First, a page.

States agree to cut Colorado River water usage in milestone deal
Los Angeles, California - Western US states said Monday they have reached an agreement to cut the amount of water they take from the dwindling Colorado River, which is threatened by a quarter of a century of drought and worsening climate conditions.
The plan comes after years of bitter wrangling, with states refusing to give ground even as the water course has reached crisis point, threatening drinking water supplies for 40 million people and imperiling electricity generation across the American West.
Under the proposal, the federal government will pay a reported $1.2 billion to water districts, Native American Tribes and cities in California, Nevada, and Arizona to use less water over the next three years.
The states themselves will also cut their use, though they will not be compensated.
The reductions will reduce the amount of water taken from the once-mighty Colorado by 3 million acre-feet, or about 13% of all the water it supplies.
An acre-foot refers to an acre covered in water a foot deep – around 326,000 gallons or about half an Olympic-size swimming pool.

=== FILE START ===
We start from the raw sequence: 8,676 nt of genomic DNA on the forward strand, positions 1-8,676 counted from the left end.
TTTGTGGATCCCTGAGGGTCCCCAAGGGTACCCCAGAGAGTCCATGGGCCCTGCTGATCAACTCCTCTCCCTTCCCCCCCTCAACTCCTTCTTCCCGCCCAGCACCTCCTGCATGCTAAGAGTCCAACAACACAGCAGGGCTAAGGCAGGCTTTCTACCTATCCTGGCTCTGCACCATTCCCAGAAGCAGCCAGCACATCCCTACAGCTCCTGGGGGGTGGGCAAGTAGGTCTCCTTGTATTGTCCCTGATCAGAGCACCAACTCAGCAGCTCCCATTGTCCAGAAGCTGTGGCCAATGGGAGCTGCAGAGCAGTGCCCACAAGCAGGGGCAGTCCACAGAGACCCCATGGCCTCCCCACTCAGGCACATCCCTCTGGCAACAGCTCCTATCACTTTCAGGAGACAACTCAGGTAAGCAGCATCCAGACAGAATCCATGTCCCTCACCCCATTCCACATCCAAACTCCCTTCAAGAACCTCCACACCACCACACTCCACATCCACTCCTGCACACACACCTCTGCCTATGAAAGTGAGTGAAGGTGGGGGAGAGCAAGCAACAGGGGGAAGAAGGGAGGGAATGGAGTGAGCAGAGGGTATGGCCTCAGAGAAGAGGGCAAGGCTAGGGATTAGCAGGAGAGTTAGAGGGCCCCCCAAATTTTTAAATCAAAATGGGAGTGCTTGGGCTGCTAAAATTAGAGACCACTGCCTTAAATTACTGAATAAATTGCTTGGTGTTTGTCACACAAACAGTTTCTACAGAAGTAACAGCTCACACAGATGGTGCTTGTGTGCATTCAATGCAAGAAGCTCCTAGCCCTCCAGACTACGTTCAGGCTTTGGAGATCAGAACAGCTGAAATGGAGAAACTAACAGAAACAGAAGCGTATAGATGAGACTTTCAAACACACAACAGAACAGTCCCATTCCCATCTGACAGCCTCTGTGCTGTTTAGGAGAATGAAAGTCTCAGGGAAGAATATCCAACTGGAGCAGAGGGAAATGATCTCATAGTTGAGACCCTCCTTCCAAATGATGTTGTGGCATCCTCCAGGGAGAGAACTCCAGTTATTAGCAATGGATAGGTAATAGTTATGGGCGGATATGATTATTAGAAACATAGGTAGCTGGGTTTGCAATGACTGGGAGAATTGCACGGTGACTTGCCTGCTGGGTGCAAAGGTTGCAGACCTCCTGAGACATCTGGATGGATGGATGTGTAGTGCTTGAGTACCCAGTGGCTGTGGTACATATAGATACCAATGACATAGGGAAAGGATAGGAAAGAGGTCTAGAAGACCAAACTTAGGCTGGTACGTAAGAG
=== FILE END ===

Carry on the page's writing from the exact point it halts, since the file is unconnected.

Biden and Newsom hail Colorado River deal
"The entire Western United States is on the frontlines of climate change – we must work together to address this crisis and the weather extremes between drought and flood," California Governor Gavin Newsom said in a release welcoming the agreement.
"California has stepped up to make significant cuts to water usage and now, this historic partnership between California and other Lower Basin states will help maintain critical water supply for millions of Americans as we work together to ensure the long-term sustainability of the Colorado River System for decades to come."
President Joe Biden hailed the agreement as "an important step forward in our efforts to protect the stability of the Colorado River System in the face of climate change and historic drought conditions."
Cover photo: RHONA WISE / AFP